Monsters tie-up with McDonalds in several US states could be the start of something big

Monster's tie-up with McDonald's in several US states could be the start of something big

This month, Ray Rowlands turns his attention to the recently-reported link-up in the US between Monster Beverage Corp and the McDonald’s fast-food chain.

So, McDonald’s and Monster have begun a trial union, testing out the latter's energy drinks in a score or so North American fast-food outlets, sprinkled across five eastern US states - Florida, Georgia, Illinois, Michigan, and Ohio. Two variants are reported to be on offer, Monster regular and a no-calorie variant, Zero Ultra.

For McDonald’s, the move comes at a time when the fast-food chain is attempting to revitalise its US business. This follows a slump in sales, which have been on a downward slide for seven consecutive quarters. In response, McDonald’s is aiming to provide customers with more natural, healthier menu choices, in order to address declining consumer satisfaction.

I'm not quite sure how Monster fits in with this approach, but other tentative suggestions include a buttermilk chicken sandwich and sweet potato fries.

For Monster, the trial opens up a whole new arena for its energy drinks and potentially strengthens its homeland position in the fight against Austrian arch rival Red Bull. Both brands are dueling for lead position in the US.

It has also “done good” for the company’s share position after it reported dismal earnings during the first half of 2015 in August. Monster's share value rose significantly following disclosure of the deal amid speculation that the test, if extended across the US, could add in the region of US$1bn to the company's top- line.

This marriage, if it survives beyond the honeymoon period, could also prove a major watershed for McDonald’s. The addition of Monster to the McDonald’s drink list should be especially popular with younger customers, who have been defaulting to fast-food rivals. A McDonald’s spokesperson has stated that the move is “generating incremental revenue and traffic”, with some customers coming in just to buy Monster: And no wonder, at a cost of just US$1.50 for a 47cl can, when purchased as part of a value meal deal, and a little over US$2 as a standalone purchase (or two cans for US$4). US$1.50 is close to the brand’s retail price and even US$2 is still a lot cheaper than in most other on-trade outlets.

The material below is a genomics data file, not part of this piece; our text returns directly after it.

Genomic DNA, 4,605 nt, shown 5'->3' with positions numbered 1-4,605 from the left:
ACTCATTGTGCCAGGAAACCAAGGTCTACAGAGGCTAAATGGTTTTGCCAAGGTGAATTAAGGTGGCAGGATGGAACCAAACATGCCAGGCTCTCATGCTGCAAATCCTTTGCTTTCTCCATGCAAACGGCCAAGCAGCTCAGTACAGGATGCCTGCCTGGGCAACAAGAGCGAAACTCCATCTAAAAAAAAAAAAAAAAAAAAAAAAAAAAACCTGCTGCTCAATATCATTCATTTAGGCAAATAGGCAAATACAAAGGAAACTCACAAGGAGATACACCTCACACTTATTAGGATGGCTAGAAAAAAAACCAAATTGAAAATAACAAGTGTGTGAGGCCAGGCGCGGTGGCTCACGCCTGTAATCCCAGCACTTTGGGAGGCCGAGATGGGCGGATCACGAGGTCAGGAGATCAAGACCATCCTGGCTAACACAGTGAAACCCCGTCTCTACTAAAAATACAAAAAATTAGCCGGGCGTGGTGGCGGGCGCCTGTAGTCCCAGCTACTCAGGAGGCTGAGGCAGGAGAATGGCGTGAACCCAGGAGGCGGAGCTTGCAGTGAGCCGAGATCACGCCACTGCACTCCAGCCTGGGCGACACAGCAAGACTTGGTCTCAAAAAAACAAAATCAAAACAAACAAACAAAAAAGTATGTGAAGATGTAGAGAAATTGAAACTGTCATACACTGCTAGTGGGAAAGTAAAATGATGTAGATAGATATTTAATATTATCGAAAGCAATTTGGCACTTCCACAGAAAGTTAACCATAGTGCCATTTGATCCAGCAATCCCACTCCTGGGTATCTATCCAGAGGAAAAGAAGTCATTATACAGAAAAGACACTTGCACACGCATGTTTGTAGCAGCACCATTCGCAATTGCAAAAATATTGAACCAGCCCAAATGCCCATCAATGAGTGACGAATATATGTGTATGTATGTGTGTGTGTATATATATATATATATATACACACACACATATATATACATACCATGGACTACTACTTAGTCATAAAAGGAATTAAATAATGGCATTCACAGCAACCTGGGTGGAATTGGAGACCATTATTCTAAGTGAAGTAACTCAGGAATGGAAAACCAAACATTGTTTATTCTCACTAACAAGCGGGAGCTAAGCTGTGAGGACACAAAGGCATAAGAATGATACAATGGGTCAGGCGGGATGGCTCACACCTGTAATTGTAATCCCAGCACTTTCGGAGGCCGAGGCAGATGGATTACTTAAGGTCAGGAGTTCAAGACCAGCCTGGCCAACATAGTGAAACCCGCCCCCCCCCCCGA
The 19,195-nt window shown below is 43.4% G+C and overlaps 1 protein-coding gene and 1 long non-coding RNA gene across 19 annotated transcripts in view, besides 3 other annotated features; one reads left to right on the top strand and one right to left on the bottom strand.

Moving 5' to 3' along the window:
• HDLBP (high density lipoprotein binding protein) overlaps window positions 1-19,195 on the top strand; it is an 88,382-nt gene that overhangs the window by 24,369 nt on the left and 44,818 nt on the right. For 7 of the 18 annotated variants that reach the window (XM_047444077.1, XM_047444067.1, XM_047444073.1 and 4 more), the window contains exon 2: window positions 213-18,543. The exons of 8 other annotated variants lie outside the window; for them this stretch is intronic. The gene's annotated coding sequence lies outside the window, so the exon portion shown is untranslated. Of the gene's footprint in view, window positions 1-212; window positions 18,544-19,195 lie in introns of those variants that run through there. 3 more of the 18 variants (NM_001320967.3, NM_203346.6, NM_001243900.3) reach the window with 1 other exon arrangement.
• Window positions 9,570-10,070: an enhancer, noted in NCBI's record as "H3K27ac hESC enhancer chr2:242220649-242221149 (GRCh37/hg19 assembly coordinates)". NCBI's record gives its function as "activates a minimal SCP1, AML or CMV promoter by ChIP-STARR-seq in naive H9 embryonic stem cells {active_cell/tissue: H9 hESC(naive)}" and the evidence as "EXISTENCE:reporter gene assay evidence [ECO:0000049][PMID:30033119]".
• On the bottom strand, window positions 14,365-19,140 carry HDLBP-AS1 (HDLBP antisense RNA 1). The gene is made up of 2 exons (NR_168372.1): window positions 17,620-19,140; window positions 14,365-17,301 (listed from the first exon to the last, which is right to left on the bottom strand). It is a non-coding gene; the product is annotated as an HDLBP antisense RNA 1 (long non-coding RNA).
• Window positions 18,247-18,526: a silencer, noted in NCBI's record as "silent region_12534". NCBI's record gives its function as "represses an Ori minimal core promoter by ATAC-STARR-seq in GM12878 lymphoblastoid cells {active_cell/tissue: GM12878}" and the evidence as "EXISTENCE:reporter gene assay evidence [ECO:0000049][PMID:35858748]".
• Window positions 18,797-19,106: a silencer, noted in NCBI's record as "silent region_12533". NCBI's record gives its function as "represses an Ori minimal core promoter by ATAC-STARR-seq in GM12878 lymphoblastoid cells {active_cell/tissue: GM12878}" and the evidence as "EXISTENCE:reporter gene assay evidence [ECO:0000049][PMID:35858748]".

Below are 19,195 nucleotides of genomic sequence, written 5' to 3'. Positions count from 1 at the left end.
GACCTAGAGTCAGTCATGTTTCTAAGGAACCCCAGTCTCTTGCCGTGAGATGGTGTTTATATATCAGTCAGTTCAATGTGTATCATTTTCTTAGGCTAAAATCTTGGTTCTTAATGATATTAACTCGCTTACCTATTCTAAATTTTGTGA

Internationally McDonald’s sells a number of Coca-Cola Co brands in-house. In the US, these include its fountain soda range, Dasani bottled water, Minute Maid juices and Powerade sports drink. This follows a partnership between the two companies that began in the mid-1950s.

In June, Coca-Cola bought a 17% stake in Monster, so it seems a logical follow on to add Monster. But, this is not the first time that McDonald’s has tested an energy drink. For a time in 2006, the chain sold Coca-Cola’s Full Throttle in some of its Texas-based restaurants, although this brand has never achieved anything like the charisma of Monster.

The addition of Monster also comes at a time when consumers are turning away from sodas as they seek to vary their beverage repertoire. Whilst CSD sales are falling, soft drinks still feature as an important component of on-trade visits. According to independent research, consumers order a drink seven times out of ten when visiting foodservice outlets, though actual serving sizes have declined.

McDonalds has neither confirmed nor denied that the distribution link up with Monster will go national, or international. However, such an arrangement would provide enormous sales opportunities for both parties. McDonald’s long-standing relationship with Coca-Cola certainly suggests a strong possibility of the deal spreading. Also, the offer of an all-day breakfast, which currently applies only to the US, is similarly expected to be rolled out across McDonald’s entire operations. So, the US could be the launch pad from which other innovations - if successful - will also go global.

Monster is currently the number one energy drink sold in the US. Its volume sales here are gradually approaching 1bn litres annually. Unlike Red Bull, however, the US brand has not yet penetrated the international arena to any great extent, with the exception of West Europe. It has hardly any presence at all in the large and expanding Asian market. 

McDonald’s is arguably the most well-known fast food chain in the world with more than 36,000 outlets spread across more than 100 countries (14,300 are in the US but a further 10,000 are located in Asia, the Middle East and Africa). These would provide a ready-made on-premise base for expanding Monster’s presence across Asia, a region that is responsible for almost half of all global energy drink volumes. Successful co-operation with McDonald’s could also lead to additional on-trade partnerships for Monster.

However, the union is not without its downside for both parties. The image of Monster could be seriously tarnished from its link-up with a fast-food chain, especially in connection with value meal deals and giveaway prices. Meanwhile, the move is unlikely to enhance McDonald’s progress in attempting to project a healthier image: It already suffers from negative press linked to obesity issues. The sale of Monster can only attract the wrath of public health authorities and other groups who are trying to stamp out the sale of high-caffeine energy drinks to younger consumers. Full-blown co-operation between the fast-food giant and Monster would also provide access to energy drinks around the clock in 24-hour McDonald’s outlets. That won’t go down well, either.

Still, it is early days. The deal may well come to nothing but, looking on the plus side, it could be just the boost that the Monster energy drink needs to expand its international presence and eventually take global category leadership away from Red Bull.